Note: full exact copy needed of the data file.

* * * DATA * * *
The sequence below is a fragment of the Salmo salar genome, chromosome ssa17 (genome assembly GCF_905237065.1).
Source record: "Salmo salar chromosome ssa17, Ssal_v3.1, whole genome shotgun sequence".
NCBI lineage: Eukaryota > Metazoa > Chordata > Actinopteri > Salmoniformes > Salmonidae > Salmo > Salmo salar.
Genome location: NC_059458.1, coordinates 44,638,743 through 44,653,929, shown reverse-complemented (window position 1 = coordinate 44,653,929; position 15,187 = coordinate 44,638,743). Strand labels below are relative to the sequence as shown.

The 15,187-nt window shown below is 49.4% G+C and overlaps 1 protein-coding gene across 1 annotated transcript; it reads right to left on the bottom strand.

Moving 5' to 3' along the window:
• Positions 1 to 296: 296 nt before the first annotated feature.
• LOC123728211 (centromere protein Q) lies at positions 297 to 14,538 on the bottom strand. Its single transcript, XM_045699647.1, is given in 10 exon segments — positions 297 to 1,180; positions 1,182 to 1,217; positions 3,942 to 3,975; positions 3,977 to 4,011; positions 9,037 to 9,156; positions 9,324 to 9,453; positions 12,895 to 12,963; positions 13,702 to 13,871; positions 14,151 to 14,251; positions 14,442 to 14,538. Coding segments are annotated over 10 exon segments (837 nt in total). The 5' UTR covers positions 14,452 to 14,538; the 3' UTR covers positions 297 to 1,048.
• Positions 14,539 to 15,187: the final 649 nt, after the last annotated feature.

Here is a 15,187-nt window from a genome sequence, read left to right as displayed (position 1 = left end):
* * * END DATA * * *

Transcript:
The sequence below is a fragment of the Salmo salar genome, chromosome ssa17 (genome assembly GCF_905237065.1).
Source record: "Salmo salar chromosome ssa17, Ssal_v3.1, whole genome shotgun sequence".
NCBI lineage: Eukaryota > Metazoa > Chordata > Actinopteri > Salmoniformes > Salmonidae > Salmo > Salmo salar.
Genome location: NC_059458.1, coordinates 44,638,743 through 44,653,929, shown reverse-complemented (window position 1 = coordinate 44,653,929; position 15,187 = coordinate 44,638,743). Strand labels below are relative to the sequence as shown.

The 15,187-nt window shown below is 49.4% G+C and overlaps 1 protein-coding gene across 1 annotated transcript; it reads right to left on the bottom strand.

Moving 5' to 3' along the window:
• Positions 1 to 296: 296 nt before the first annotated feature.
• LOC123728211 (centromere protein Q) lies at positions 297 to 14,538 on the bottom strand. Its single transcript, XM_045699647.1, is given in 10 exon segments — positions 297 to 1,180; positions 1,182 to 1,217; positions 3,942 to 3,975; positions 3,977 to 4,011; positions 9,037 to 9,156; positions 9,324 to 9,453; positions 12,895 to 12,963; positions 13,702 to 13,871; positions 14,151 to 14,251; positions 14,442 to 14,538. Coding segments are annotated over 10 exon segments (837 nt in total). The 5' UTR covers positions 14,452 to 14,538; the 3' UTR covers positions 297 to 1,048.
• Positions 14,539 to 15,187: the final 649 nt, after the last annotated feature.

Here is a 15,187-nt window from a genome sequence, read left to right as displayed (position 1 = left end):